Newspaper in Rochester, Minnesota, tells the story of how the 19th century use of frozen sections by pathologists at Mayo Clinic played key role in developing intra-operative diagnostics
It’s a good thing for pathologists each time a local newspaper runs a story that highlights the contribution of pathology to the practice of medicine. Since pathologists typically don’t see patients, media stories about the pathologist’s role in diagnosing disease are effective ways to educate consumers.
This was the case when Rochester, Minnesota-based PostBulletin.com recently ran a story about—who else—but the pathology laboratory at the Mayo Clinic. The story highlighted the early development of the frozen section technique (FST) at Mayo Clinic. This newspaper story created community exposure about the role of pathology and pathologists in delivering quality healthcare.
Frozen Section Resulted From Need for Rapid Intraoperative Diagnostics
The frozen section developed in the wake of several medical advances that occurred in the late 1800s. This period saw significant advances in surgical technique, anesthesia, hemostasis, and control of infection, according to Anthony A. Gal, M.D., and Philip T. Cagle, M.D., in a commentary on FST published in the Journal of the American Medical Association (JAMA). Gal is Professor of Pathology and Laboratory Medicine, Emory University Hospital. Cagle is Professor of Pathology and Laboratory Medicine, Weill Cornell Medical College of Cornell University.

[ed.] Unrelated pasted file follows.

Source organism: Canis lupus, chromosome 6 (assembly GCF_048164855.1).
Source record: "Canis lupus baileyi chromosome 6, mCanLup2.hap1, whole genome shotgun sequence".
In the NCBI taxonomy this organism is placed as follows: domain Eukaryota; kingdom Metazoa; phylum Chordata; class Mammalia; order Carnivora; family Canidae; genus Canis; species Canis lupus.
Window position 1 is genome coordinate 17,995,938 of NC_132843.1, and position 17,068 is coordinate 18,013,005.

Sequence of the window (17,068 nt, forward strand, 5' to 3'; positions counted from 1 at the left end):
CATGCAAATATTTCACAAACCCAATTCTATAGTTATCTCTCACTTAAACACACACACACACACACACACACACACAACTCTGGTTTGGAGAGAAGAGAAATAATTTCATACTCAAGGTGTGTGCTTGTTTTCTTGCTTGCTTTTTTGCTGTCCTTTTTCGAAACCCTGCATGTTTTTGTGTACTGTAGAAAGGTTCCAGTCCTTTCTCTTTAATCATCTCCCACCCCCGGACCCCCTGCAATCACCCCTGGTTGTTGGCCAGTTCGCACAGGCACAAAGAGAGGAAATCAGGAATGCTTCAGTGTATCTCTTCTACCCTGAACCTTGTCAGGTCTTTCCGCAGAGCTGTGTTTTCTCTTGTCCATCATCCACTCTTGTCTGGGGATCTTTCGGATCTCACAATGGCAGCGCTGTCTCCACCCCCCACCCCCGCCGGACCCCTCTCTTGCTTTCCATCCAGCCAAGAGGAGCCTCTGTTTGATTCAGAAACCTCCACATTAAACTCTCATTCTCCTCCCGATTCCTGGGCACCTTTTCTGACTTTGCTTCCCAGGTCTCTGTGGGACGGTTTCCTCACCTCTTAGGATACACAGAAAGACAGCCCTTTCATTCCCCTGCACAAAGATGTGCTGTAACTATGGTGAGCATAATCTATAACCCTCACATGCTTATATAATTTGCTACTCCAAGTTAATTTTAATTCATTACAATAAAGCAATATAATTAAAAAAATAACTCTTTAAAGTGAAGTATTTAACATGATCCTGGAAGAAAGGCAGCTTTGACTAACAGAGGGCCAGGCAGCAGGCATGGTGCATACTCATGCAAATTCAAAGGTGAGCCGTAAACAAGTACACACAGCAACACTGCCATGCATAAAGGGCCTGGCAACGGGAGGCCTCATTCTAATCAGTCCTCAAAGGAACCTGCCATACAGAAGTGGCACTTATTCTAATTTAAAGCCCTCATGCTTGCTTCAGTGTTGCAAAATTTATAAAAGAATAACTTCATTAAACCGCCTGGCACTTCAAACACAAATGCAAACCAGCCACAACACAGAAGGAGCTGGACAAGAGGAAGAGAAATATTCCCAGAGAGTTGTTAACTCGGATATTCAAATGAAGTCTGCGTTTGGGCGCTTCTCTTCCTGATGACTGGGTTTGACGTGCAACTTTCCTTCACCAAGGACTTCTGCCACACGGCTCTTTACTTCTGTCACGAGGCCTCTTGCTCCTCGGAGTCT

These advances enabled physicians in departments of surgery or gynecology to study tissue from living patients, Gal and Cagle noted. As a result, the need arose for more rapid intraoperative diagnostics. Pathology at the time, however, was focused elsewhere. “Most pathologists… were more devoted to autopsies and research and were largely disinterested in practical clinical applications of pathology,” they wrote.
Mayo Clinic Pathologist Pioneered Frozen Section Technique
It was Mayo Clinic Chief of Pathology Louis B. Wilson, M.D. who pioneered the frozen section at the Rochester, Minnesota clinic in 1905, according to a recent story published in the PostBulletin. The clinic had hired Wilson to organize and develop its diagnostic laboratories.
“I wish you pathologists could tell us if a tissue is cancer or not while the patient is on the table,” declared William Mayo, M.D. to Wilson. Mayo was one of the co-founders of Mayo clinic. The quote appeared in the JAMA piece.
William Mayo, a surgeon, was not alone in his frustration. Surgeons wanted fast, reliable diagnostic tests for patients undergoing surgery. “[S]urgeons sought to investigate whether the microscopic examination of fresh tissue, namely, the frozen section, could be used for intraoperative diagnosis and thus influence the surgical procedure,” wrote Gal in a paper published in the Archives of Pathology & Laboratory Medicine (Archives).